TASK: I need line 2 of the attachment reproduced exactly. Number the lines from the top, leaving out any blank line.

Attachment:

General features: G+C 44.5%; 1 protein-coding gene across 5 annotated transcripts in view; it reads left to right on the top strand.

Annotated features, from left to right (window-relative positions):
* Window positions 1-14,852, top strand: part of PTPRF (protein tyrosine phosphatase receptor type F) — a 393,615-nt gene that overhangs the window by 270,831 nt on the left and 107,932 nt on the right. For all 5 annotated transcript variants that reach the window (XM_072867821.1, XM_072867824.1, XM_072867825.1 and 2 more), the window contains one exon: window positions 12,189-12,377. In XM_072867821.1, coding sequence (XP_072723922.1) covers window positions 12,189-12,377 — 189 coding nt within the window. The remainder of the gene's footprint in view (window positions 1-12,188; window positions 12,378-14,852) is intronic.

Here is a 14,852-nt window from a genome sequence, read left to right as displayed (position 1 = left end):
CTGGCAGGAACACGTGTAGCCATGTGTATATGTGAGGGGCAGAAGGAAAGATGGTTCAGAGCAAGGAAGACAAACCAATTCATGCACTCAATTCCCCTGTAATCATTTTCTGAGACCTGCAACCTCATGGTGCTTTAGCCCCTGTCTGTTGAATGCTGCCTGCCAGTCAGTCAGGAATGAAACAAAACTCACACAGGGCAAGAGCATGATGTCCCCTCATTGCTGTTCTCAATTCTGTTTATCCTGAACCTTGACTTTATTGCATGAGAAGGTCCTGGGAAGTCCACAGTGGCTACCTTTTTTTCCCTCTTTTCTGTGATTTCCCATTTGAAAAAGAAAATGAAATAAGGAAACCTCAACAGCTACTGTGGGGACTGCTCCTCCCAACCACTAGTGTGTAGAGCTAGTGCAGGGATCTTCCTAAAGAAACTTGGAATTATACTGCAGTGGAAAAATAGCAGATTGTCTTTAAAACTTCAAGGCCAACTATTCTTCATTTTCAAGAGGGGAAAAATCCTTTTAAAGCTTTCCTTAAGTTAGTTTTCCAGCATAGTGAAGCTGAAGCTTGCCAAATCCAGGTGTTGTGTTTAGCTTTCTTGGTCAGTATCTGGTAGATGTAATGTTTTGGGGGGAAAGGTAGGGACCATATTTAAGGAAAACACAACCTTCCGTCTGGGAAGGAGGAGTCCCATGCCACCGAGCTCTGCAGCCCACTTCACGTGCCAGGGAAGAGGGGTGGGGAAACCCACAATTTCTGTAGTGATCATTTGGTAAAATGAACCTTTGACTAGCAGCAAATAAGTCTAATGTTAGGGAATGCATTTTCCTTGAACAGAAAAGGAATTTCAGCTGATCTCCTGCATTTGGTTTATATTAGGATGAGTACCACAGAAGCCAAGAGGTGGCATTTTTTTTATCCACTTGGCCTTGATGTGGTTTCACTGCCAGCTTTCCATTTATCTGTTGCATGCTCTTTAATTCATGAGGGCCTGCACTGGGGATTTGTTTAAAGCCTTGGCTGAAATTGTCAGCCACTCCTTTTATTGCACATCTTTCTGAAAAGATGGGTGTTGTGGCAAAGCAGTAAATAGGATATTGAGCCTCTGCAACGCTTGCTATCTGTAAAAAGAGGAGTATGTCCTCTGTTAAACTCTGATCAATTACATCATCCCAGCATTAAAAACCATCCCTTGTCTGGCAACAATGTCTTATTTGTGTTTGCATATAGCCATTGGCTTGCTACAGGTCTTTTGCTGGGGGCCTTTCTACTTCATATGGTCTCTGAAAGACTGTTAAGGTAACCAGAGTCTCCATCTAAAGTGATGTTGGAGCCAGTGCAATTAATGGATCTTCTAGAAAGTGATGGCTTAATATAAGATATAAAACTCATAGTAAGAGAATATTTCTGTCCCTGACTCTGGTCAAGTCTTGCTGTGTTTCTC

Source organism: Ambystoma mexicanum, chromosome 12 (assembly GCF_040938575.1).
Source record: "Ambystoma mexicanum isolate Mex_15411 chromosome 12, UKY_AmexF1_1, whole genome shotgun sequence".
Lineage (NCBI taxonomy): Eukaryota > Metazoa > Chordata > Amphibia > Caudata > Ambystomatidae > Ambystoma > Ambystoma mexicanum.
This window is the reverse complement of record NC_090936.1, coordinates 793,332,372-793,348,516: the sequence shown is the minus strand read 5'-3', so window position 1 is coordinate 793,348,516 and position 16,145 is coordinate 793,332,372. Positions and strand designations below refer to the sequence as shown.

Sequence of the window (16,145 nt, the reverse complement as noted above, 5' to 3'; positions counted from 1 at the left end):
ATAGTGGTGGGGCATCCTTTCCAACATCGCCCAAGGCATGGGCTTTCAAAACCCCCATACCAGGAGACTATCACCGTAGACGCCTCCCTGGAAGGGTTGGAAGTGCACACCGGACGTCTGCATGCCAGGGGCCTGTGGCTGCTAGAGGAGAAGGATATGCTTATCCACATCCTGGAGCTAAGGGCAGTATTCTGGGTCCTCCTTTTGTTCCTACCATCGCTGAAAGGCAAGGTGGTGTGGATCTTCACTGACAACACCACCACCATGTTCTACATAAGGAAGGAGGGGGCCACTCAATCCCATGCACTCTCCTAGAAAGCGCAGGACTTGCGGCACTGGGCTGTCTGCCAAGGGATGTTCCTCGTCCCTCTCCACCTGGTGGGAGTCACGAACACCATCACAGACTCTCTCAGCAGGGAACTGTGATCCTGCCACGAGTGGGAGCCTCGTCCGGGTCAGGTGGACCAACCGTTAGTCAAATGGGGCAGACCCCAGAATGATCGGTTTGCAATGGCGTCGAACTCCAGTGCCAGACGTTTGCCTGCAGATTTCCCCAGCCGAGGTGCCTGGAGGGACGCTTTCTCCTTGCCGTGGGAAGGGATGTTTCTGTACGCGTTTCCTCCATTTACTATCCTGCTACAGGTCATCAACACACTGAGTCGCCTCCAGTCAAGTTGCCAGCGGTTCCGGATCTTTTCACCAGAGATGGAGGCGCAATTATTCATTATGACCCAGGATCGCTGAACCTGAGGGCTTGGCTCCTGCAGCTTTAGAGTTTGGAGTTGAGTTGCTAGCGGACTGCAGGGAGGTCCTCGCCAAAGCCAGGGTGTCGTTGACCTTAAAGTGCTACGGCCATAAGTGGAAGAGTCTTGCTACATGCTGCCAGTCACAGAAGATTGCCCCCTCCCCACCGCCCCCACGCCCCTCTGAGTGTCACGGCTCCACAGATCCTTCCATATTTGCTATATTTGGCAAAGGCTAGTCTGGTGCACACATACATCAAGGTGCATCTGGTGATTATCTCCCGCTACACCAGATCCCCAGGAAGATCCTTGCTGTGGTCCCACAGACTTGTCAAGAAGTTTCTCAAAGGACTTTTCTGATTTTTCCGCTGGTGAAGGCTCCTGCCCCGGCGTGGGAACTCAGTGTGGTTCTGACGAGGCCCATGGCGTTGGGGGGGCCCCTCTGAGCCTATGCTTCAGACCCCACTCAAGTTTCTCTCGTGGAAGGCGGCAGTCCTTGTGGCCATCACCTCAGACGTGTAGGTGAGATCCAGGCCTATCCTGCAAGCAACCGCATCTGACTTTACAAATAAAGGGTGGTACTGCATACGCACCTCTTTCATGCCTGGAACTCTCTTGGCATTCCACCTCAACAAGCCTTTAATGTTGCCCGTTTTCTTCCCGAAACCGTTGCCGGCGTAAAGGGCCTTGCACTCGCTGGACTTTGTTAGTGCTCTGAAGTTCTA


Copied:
Annotated features, from left to right (window-relative positions):